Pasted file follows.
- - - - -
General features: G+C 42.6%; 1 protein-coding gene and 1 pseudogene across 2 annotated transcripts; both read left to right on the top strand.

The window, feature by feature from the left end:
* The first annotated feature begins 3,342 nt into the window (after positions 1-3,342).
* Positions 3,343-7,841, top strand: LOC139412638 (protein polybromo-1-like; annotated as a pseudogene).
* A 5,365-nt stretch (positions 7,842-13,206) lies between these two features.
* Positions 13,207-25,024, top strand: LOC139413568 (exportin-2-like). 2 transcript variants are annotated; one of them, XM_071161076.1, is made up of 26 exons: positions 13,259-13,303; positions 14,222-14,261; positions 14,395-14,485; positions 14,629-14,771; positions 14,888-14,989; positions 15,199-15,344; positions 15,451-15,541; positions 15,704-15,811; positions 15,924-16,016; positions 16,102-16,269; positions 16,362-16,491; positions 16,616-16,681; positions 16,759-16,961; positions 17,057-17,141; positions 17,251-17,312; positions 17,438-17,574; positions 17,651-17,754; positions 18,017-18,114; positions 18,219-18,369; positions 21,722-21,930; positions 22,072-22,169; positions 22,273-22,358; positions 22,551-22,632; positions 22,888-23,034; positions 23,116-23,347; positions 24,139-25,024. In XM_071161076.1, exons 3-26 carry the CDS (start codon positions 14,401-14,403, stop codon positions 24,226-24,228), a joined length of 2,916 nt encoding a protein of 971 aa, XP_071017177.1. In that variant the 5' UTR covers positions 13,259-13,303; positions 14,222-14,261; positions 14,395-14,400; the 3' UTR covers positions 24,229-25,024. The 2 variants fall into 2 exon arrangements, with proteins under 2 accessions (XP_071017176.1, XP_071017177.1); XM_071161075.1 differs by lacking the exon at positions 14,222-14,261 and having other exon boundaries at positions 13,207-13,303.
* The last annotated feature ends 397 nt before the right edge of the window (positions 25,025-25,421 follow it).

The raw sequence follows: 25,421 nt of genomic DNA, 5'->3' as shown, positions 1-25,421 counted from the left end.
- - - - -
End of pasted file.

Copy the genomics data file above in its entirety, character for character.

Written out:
General features: G+C 42.6%; 1 protein-coding gene and 1 pseudogene across 2 annotated transcripts; both read left to right on the top strand.

The window, feature by feature from the left end:
* The first annotated feature begins 3,342 nt into the window (after positions 1-3,342).
* Positions 3,343-7,841, top strand: LOC139412638 (protein polybromo-1-like; annotated as a pseudogene).
* A 5,365-nt stretch (positions 7,842-13,206) lies between these two features.
* Positions 13,207-25,024, top strand: LOC139413568 (exportin-2-like). 2 transcript variants are annotated; one of them, XM_071161076.1, is made up of 26 exons: positions 13,259-13,303; positions 14,222-14,261; positions 14,395-14,485; positions 14,629-14,771; positions 14,888-14,989; positions 15,199-15,344; positions 15,451-15,541; positions 15,704-15,811; positions 15,924-16,016; positions 16,102-16,269; positions 16,362-16,491; positions 16,616-16,681; positions 16,759-16,961; positions 17,057-17,141; positions 17,251-17,312; positions 17,438-17,574; positions 17,651-17,754; positions 18,017-18,114; positions 18,219-18,369; positions 21,722-21,930; positions 22,072-22,169; positions 22,273-22,358; positions 22,551-22,632; positions 22,888-23,034; positions 23,116-23,347; positions 24,139-25,024. In XM_071161076.1, exons 3-26 carry the CDS (start codon positions 14,401-14,403, stop codon positions 24,226-24,228), a joined length of 2,916 nt encoding a protein of 971 aa, XP_071017177.1. In that variant the 5' UTR covers positions 13,259-13,303; positions 14,222-14,261; positions 14,395-14,400; the 3' UTR covers positions 24,229-25,024. The 2 variants fall into 2 exon arrangements, with proteins under 2 accessions (XP_071017176.1, XP_071017177.1); XM_071161075.1 differs by lacking the exon at positions 14,222-14,261 and having other exon boundaries at positions 13,207-13,303.
* The last annotated feature ends 397 nt before the right edge of the window (positions 25,025-25,421 follow it).

The raw sequence follows: 25,421 nt of genomic DNA, 5'->3' as shown, positions 1-25,421 counted from the left end.